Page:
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Beer Lambert law

Lambert’s law is the attenuation of the intensity of a light beam due to the (concentration-dependent) interaction with the molecules. All photometric analysis is based on this principle, which is one of the most widely used analytical principles. The extent to which the light beam interacts with the sample depends on the molecular structure of the compounds and is therefore specific to the respective substance.

Figure 1: rough schematic structure of a photometer

First, something historical: the first connections to this were described by Pierre Burger in 1729. Johann Heinrich Lambert then built on this work. The final formula below was not achieved until 1852 by August Beer. It is a fine example of the fact that even for seemingly simple formulas and relationships the work of several experts is necessary and yet it has taken decades, or even here more than 100 years,  to arrive at a usable result.

Figure 2: What happens to light on its way: It is either reflected (as in a mirror, or the green of the plants, it passes through the medium (transmission, as in a window pane) or it is absorbed in the medium (like the blue and red portion of sunlight when it hits chlorophyll).  The scattering of the light beam in the medium is usually ignored (and is not shown here).

Image source:

Absorbance is about absorption (i.e. how much energy is absorbed by the sample) and scattering (i.e. the deflection of part of the light rays on the sample itself). However, control is usually neglected and extinction is therefore often equated with absorption. In photometry, we assume that all the light enters the cuvette (i.e. that nothing is reflected on the surface). Well, and transmission is what we measure. In other words, how much light arrives atm detector.

The formula below is just that extinction expresses the attenuation of light in intervals of ten. Example: if you have a window pane and measure the light at, say, 400 nm and find that 90% of the light intensity passes through the slide, you get an absorbance of 0.0457. At a different wavelength (e.g.: 250 nm) almost no light comes through the window writing, since here the ultraviolet light is (fortunately) almost completely absorbed (i.e. no risk of sunburn in the living room). The extinction (or extinction) is a type of extinction.  Absorption) is therefore always dependent on the respective wavelength.

Formula 1: How to calculate the absorbance from the attenuation of the light beam

Eλ          Extinction at the respective wavelength [actually not a unit since it is  only a ratio, but in practice AU is often used for absorption units]

I0           Intensity of the incident light (or intensity of the light at the detector if it is not passed through the sample) [W/m²]

I1            Intensity of the transmitted light (or intensity of the light at the detector when it passes through the sample) [W/m²]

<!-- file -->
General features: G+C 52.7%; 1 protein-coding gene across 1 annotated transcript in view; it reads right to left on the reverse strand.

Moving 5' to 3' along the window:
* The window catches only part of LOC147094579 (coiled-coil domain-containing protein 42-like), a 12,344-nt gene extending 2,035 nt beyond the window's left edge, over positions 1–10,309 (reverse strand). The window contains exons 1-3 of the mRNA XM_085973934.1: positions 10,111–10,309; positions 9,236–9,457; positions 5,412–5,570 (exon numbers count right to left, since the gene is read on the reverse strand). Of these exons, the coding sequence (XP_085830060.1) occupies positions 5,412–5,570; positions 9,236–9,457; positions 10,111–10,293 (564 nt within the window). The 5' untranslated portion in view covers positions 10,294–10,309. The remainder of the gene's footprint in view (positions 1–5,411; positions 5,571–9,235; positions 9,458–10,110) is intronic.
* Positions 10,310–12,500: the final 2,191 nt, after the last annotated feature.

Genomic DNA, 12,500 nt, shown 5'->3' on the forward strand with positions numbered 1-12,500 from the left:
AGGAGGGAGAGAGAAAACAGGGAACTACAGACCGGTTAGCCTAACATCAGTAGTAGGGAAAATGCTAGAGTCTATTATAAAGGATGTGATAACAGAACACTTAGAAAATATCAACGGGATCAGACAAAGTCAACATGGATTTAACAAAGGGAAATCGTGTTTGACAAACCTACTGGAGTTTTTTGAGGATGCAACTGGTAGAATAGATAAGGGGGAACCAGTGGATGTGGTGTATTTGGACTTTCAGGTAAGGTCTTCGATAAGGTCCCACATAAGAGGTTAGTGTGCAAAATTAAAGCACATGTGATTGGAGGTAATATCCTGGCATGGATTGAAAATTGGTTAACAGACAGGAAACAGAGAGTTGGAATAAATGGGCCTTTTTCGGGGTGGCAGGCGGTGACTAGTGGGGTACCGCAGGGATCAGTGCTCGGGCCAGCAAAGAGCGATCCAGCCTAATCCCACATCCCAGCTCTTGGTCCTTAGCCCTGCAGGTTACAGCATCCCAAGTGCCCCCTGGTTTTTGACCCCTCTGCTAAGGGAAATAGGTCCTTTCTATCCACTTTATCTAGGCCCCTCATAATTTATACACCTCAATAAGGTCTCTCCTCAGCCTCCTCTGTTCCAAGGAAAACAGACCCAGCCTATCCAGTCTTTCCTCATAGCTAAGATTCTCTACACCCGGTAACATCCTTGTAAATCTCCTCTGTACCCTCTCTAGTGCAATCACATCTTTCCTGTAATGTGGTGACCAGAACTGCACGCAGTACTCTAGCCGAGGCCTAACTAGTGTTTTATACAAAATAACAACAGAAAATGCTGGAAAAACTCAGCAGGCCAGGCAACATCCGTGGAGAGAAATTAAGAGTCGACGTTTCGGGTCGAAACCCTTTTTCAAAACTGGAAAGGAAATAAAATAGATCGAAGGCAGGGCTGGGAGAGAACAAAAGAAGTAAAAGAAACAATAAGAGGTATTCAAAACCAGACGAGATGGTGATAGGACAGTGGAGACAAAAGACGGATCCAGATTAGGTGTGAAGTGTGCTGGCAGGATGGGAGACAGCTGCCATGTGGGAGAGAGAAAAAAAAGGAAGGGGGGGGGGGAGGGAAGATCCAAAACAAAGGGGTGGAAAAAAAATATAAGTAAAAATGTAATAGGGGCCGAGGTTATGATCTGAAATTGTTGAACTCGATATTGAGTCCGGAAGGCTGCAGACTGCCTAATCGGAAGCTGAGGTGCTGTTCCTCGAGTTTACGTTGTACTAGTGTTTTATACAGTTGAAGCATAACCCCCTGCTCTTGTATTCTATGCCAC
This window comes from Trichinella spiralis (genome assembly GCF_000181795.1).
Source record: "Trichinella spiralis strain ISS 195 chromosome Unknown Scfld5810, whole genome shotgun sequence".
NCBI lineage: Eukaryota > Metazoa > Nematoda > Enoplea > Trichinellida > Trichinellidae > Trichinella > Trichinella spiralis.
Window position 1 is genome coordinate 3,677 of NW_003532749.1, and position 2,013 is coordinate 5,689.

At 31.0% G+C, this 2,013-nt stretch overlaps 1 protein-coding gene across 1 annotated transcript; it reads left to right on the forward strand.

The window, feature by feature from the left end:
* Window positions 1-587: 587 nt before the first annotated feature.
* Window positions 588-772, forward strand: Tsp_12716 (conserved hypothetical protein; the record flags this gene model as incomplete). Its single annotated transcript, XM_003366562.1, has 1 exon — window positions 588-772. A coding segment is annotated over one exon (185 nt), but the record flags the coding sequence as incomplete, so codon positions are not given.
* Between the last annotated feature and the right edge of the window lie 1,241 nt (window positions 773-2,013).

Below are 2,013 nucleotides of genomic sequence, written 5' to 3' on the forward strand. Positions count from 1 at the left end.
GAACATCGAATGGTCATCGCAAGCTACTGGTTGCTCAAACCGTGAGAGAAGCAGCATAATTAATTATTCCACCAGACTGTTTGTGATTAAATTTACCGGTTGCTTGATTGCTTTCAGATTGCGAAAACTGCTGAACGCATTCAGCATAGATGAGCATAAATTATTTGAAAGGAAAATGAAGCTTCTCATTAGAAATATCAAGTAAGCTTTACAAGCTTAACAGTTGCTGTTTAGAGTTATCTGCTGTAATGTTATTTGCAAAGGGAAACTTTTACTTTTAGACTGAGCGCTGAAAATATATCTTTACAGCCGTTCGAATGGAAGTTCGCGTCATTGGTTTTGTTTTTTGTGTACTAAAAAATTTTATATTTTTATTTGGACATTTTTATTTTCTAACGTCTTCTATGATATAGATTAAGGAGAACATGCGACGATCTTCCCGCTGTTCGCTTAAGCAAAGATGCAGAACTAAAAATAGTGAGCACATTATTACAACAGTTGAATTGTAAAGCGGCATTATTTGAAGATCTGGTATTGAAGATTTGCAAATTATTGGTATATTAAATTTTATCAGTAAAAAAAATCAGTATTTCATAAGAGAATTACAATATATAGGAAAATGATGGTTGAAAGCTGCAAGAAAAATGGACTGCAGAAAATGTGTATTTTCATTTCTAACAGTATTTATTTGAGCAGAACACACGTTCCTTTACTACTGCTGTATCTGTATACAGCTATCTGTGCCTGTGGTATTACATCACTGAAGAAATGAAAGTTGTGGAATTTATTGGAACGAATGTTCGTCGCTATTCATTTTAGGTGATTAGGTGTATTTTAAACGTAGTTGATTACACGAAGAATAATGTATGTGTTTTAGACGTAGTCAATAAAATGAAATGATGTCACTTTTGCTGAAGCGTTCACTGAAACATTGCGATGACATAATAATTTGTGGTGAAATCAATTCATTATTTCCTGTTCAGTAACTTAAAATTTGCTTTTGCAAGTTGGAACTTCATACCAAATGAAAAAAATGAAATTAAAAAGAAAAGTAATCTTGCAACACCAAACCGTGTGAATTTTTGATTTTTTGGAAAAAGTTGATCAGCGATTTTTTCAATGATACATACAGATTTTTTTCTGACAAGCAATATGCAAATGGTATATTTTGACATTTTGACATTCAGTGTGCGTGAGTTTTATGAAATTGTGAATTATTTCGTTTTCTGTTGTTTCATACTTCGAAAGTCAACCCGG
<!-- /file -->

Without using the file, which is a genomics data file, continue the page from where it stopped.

Figure 3: Example of absorption spectra of chlorophyll. Spectra represent the relationship of absorption over the wavelength. The shorter the wavelength, the more bluish the light becomes, the higher the wavelength, the redder it becomes. In the range 500 – 600 nm you can see the green gap. The unabsorbed light is reflected and can be perceived by our eyes >> which is also the reason why plants appear green to us.

Image source: – © Wikimedia Commons / Daniele Pugliesi

However, the formula above alone does not do much in practice.  In the formula below you can see that the absorbance depends on the molecular extinction coefficient, on the concentration of the sample and on the length of the light path through the sample (often referred to as the layer thickness of a cuvette).

Formula 2: How to get from extinction to concentration of analyte in the sample

Eλ          Extinction at the respective wavelength [actually not a unit since it is  only a ratio, but in practice AU is often used for absorption units]

ελ           molecular extinction coefficient of the molecule sought at the respective wavelength [m²/mol]

c           Concentration of the sample [mol/m³]

d           Layer thickness of the irradiated body [m]

When you now equate both formulas, you get a formula with which you can do something in reality. The attenuation of the intensity on the left side can be measured by optical sensors. If you now know the light path length in the sample on the right side and know what the sample consists of (and thus can look up in tables which  molecular extinction coefficient is used), you can calculate the last remaining variable c = concentration.

Formula 3: And now both equations merged: How do you get from  the attenuation of the light to the concentration of the sample.

A fact to keep in mind: with an absorption (or absorbance) of  1, 90% of the energy from the light remains in the sample.  At an absorption of 2, it is already almost dark behind the sample (99% of the light is absorbed).  In practice, this means that the differences in the concentration of the sample eventually lead to only minor changes in the amount of  light absorbed. Thus, at high absorptions, one arrives in the non-linear range or in a range in which the measurement uncertainties increase sharply. Measurements should therefore be carried out up to a maximum absorption of 1.5 – 2.0. In addition, you should dilute the sample, or take a measuring cell with a shortened light path.

Table 1: Relationship between transmission and absorption

(here in percentage of light
passing through the sample)
(here in percentage of energy
remaining in the sample)
90 %10 %0.045
10 %90 %1
1 %99 %2
0.1 %99.9 %3

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Author: Dietmar Höbling 

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